Complications: If you notice a rash on the vulva and vagina, consult a doctor as soon as possible since it is difficult to control in these regions and can cause intense pain. In the long term, it can leave scars and could cause sexual dysfunction.

Lichen planus can impair the ability to eat and may increase the risk of oral cancer. When it affects the ear canal and is not treated in time, it could cause hearing loss.


Diagnosis of Lichen Planus 

allergy testing diagnosis

Taking into account changes in the skin, your doctor, dermatologist, or dentist will carry out an evaluation and inspection of the eruptions, and they may order laboratory tests. However, visual diagnosis is not the only tool to diagnose lichen planus. We can also use other diagnostic tools:

• Biopsy: The doctor will take a skin sample from one of the eruptions to be examined under a microscope to verify if there are characteristics of lichen planus present.

• Hepatitis C and B test: Using a serological or blood test, the lab determines the presence of this virus since it is highly associated with this disease. If you want to read about hepatitis and oral health, you can check out our other article here.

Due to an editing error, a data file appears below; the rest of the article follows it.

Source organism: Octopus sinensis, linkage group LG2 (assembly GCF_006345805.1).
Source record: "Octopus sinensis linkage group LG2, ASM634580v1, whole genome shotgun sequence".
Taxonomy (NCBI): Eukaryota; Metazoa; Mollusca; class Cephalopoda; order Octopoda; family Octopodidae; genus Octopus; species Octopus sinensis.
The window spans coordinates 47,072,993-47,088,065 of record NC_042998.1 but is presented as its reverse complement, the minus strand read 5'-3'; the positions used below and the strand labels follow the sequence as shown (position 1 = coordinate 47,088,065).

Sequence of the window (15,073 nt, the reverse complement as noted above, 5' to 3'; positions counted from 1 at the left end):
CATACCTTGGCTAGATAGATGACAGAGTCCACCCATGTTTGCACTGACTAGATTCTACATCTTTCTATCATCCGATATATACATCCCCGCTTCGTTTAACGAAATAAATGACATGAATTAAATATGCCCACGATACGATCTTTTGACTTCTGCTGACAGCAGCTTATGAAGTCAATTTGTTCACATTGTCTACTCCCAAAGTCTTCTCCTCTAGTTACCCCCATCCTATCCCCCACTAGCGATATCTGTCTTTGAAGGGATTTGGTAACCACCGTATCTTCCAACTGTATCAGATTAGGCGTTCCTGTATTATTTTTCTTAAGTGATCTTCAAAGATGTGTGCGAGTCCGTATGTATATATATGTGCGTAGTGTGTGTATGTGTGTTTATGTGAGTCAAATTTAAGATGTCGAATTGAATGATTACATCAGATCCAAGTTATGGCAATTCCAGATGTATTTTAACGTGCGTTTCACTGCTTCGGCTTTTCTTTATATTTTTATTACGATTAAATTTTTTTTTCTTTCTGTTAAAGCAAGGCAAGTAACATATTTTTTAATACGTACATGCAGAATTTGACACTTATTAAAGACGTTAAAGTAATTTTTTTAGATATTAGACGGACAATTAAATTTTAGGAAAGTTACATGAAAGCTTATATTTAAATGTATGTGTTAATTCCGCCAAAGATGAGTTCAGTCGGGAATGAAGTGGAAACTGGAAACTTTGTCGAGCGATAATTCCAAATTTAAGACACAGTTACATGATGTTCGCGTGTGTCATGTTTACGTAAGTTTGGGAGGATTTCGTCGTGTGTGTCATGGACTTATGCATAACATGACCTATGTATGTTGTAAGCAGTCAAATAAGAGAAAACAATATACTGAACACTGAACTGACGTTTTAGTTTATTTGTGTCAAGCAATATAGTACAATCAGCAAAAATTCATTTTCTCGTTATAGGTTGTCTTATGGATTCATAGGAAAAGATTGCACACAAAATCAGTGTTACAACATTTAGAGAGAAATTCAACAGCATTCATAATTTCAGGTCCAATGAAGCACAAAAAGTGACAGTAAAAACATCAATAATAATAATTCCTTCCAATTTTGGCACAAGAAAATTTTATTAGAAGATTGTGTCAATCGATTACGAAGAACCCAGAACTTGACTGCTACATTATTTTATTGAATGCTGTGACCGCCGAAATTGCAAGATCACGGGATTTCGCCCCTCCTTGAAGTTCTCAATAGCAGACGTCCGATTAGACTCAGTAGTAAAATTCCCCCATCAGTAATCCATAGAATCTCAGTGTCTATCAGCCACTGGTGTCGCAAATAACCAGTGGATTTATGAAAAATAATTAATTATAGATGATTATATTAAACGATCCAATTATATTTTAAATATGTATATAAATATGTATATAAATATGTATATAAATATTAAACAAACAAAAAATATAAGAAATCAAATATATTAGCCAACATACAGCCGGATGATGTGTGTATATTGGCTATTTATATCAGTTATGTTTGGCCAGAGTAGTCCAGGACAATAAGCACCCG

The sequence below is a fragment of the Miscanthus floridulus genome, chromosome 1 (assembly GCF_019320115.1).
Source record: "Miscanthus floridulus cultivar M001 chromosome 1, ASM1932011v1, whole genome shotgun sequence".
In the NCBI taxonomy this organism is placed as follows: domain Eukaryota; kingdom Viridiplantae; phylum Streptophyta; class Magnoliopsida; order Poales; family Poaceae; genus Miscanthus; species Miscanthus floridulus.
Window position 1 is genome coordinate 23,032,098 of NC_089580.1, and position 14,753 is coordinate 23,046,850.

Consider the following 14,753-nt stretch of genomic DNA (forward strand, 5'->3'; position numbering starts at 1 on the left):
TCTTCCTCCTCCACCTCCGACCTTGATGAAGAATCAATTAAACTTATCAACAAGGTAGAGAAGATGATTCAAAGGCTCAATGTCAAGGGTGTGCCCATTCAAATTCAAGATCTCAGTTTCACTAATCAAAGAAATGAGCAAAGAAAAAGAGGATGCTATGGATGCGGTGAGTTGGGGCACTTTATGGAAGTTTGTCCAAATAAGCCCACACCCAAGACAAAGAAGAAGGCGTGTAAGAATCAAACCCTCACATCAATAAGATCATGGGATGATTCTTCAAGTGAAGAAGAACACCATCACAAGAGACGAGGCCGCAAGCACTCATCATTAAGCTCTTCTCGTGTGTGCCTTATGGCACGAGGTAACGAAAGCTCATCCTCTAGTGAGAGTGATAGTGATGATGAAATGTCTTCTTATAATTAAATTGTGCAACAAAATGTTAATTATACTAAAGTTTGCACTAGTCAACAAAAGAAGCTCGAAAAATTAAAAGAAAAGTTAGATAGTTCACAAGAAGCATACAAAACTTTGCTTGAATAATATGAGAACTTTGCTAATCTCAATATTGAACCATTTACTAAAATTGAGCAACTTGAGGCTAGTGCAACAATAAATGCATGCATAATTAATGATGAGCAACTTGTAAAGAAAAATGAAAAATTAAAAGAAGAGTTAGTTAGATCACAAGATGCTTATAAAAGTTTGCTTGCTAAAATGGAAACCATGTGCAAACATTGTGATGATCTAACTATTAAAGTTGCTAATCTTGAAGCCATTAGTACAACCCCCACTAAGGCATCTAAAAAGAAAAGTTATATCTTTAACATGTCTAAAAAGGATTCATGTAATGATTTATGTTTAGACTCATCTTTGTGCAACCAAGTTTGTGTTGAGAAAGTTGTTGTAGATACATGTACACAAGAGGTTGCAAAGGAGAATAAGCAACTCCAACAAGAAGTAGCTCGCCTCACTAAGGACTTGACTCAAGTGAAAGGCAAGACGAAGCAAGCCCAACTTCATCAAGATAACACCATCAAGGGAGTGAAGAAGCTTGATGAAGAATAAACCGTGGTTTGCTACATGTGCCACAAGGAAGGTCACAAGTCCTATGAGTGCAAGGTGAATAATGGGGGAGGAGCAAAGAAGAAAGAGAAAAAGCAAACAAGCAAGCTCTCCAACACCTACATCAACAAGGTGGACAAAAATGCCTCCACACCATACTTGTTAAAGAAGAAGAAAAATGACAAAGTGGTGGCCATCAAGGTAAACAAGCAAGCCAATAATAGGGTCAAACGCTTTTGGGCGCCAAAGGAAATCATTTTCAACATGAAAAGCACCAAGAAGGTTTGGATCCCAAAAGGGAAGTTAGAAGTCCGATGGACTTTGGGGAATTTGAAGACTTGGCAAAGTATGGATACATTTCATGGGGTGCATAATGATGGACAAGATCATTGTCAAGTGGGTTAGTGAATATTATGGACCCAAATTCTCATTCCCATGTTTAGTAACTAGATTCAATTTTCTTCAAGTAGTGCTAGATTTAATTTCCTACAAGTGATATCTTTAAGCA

• Allergy testing: Once you are referred to the dermatologist, they will perform a test to determine if you are allergic to any form of lichen planus.


Treatment of Oral Lichen Planus

Because lichen planus is an autoimmune disease, there is no direct treatment to cure it or reverse the symptoms. Therefore, doctors and dentists usually treat the symptoms while the disease resolves on its own within no more than 2 years.

When the mucous membranes are affected, the treatment tends to be more resistant and the condition is prone to repeat itself. Thus, entails follow-up visits with a specialist or doctor to determine its effectiveness. Next, we will indicate treatments for the management of various symptoms:

1. Corticosteroids: Your doctor may prescribe corticosteroid creams or ointments to decrease the inflammation. Corticosteroids are sometimes prescribed as a treatment for canker sores in cases to reduce inflammation and alleviate pain

2. Antihistamines: These drugs are indicated to treat symptoms caused by allergies such as itching or burning of the skin.

3. Phototherapy: Phototherapy usually uses ultraviolet B (UVB) light with specialized equipment directed by a dermatologist. I should help with the symptoms.

4. Immunosuppressants: These drugs aim to decrease the response of the active immune system. Mycophenolate, oral corticosteroids, methotrexate, azathioprine, or cyclosporine form part of this group that works to reduce symptoms.

5. Retinoids (vitamin A derivatives): When lichen planus does not respond to corticosteroids or phototherapy, orally administered retinoids may be prescribed. However, it is appropriate to consult with your doctor since under no circumstances should you become pregnant since retinoids can cause congenital problems. In addition, the doctor should prescribe a treatment with caution if you are lactating. In this case, another type of treatment is generally recommended to avoid risk.